It was an unlucky/unfortunate day for me.
What is the difference in meaning between 'unlucky' and 'unfortnate' in the sentence?

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There's no real difference. Most people don't use unfortunate in general conversation.
Hi Old Man Gordon,

Thank you very much for your reply. Do you mean we can use unfortunate in writing in such a sentence?
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Hi Goodman,
Thank you very much for your answer.
Do you mean that "It was an unfortunate day for me." is fine in conversation and writing and mean the same as 'unlucky' here?

When I said you were ugly, that was just an unfortunate choice of words. (perhaps unlucky too.) While the word means the same as "unlucky," in this case it's understood to mean I was careless. (I think.)

Unlucky / unfortunate can mean you made a decision which because of unforseen circumstances turned out to have a bad outcome (unintended consequences). But, on the other hand, perhaps you should have known better. Or maybe you knew it was risky and decided to "take a chance." (bad luck)

"What a shame!" = "How unfortunate!" Could mean "bad luck," but we don't like to suggest that when offer condolences for a seriously bad happening. (I want to say, "misfortune," but I mustn't.)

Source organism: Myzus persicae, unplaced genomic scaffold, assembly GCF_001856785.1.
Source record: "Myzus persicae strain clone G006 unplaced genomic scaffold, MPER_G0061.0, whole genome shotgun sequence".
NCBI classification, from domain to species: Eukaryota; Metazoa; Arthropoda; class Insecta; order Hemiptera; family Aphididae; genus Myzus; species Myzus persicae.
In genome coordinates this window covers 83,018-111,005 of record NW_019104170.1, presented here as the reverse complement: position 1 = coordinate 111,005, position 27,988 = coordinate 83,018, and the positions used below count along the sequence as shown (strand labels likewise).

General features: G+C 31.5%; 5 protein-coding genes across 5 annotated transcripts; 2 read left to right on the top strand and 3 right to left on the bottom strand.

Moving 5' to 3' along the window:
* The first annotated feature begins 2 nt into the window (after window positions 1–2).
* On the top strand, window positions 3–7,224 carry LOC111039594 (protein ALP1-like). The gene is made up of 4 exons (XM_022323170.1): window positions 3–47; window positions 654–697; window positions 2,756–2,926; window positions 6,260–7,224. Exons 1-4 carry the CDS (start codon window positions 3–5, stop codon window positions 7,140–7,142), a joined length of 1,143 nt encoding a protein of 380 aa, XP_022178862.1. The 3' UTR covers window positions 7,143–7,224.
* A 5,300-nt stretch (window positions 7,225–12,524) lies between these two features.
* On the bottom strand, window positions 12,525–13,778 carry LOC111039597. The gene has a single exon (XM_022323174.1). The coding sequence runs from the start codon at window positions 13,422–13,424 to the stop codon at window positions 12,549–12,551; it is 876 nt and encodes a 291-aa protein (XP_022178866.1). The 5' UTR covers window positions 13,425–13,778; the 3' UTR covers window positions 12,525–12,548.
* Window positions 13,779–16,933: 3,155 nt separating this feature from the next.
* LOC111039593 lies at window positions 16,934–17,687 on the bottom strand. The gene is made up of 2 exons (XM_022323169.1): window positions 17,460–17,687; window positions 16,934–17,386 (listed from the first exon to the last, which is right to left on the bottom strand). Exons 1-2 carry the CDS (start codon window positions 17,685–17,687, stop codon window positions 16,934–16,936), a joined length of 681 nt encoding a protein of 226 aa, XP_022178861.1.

- A.
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Hi Avangi,

I'm sorry I don't quite understand your meaning. Are you saying that the two words mean the same in my example 'It was an unlucky/unfortunate day for me'?
Is it ok to use 'unfortunate' in speaking and writing here?
Thank you very much for your answer.
Sure. In your original post there's no context at all. Even if an extremely serious "misfortune" darkened your day, since you're speaking about yourself, it's your privilige to make light of it and call it bad luck.

(The point has been made in this thread that you should respect other people by not referring to their serious misfortunes as "bad luck." Personally, I always enjoy a little gallows humor - You'd even complain if they hung you with a new rope!)

Let me add that it's more natural to refer to the day, the year, the trip, the game, the job, etc. as "unlucky" and the particular misfortune in question as "unfortunate," but I wouldn't call it a rule.

It was an unlucky ski race for me. I broke my leg. The race was unlucky; breaking my leg was unfortunate. (That's just the way I most often hear it.)

- A.
Hi, Avangi!

what do you mean by your phrase '' You'd even complain if they hung you with a new rope ''?

ThanksEmotion: smile[F]
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